Inactivation of the Snf5 tumor suppressor stimulates cell cycle progression and cooperates with p53 loss in oncogenic transformation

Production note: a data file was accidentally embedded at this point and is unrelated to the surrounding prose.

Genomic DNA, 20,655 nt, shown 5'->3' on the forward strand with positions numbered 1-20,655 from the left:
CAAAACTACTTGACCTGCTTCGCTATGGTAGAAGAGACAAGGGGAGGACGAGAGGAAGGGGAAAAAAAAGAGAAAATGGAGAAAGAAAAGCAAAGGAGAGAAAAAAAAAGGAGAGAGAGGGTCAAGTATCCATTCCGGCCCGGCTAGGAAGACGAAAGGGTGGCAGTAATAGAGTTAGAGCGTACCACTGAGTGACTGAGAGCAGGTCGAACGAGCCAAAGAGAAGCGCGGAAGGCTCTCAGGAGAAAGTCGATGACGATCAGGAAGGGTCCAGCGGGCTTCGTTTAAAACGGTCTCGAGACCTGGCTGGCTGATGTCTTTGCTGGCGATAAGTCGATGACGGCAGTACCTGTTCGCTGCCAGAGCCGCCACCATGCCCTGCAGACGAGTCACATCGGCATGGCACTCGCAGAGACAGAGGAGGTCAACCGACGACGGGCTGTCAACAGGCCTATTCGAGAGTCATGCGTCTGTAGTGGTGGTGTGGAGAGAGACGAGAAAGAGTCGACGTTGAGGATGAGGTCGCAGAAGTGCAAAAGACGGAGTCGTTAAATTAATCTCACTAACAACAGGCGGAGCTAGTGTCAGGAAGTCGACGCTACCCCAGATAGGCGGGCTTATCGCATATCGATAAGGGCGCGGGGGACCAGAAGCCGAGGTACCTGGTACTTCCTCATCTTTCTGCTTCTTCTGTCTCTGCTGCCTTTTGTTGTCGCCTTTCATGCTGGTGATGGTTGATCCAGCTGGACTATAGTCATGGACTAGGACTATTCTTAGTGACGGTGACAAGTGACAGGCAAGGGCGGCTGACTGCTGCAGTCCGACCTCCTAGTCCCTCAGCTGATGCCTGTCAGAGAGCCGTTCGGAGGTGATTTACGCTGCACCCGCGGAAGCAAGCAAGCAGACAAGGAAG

Snf5 (Ini1/Baf47/Smarcb1), a core member of the Swi/Snf chromatin remodeling complex, is a potent tumor suppressor whose mechanism of action is largely unknown. Biallelic loss of Snf5 leads to the onset of aggressive cancers in both humans and mice. We have developed an innovative and widely applicable analytical technique for cross-species validation of cancer models and show that the gene expression profiles of our Snf5 murine models closely resemble those of human Snf5-deficient rhabdoid tumors. We exploit this system to produce what we believe to be the first report documenting the effects on gene expression of inactivating a Swi/Snf subunit in normal mammalian cells and to identify the transcriptional pathways regulated by Snf5. We demonstrate that the tumor suppressor activity of Snf5 depends on its regulation of cell cycle progression; Snf5 inactivation leads to aberrant up-regulation of E2F targets and increased levels of p53 that are accompanied by apoptosis, polyploidy, and growth arrest. Further, conditional mouse models demonstrate that inactivation of p16Ink4a or Rb (retinoblastoma) does not accelerate tumor formation in Snf5 conditional mice, whereas mutation of p53 leads to a dramatic acceleration of tumor formation.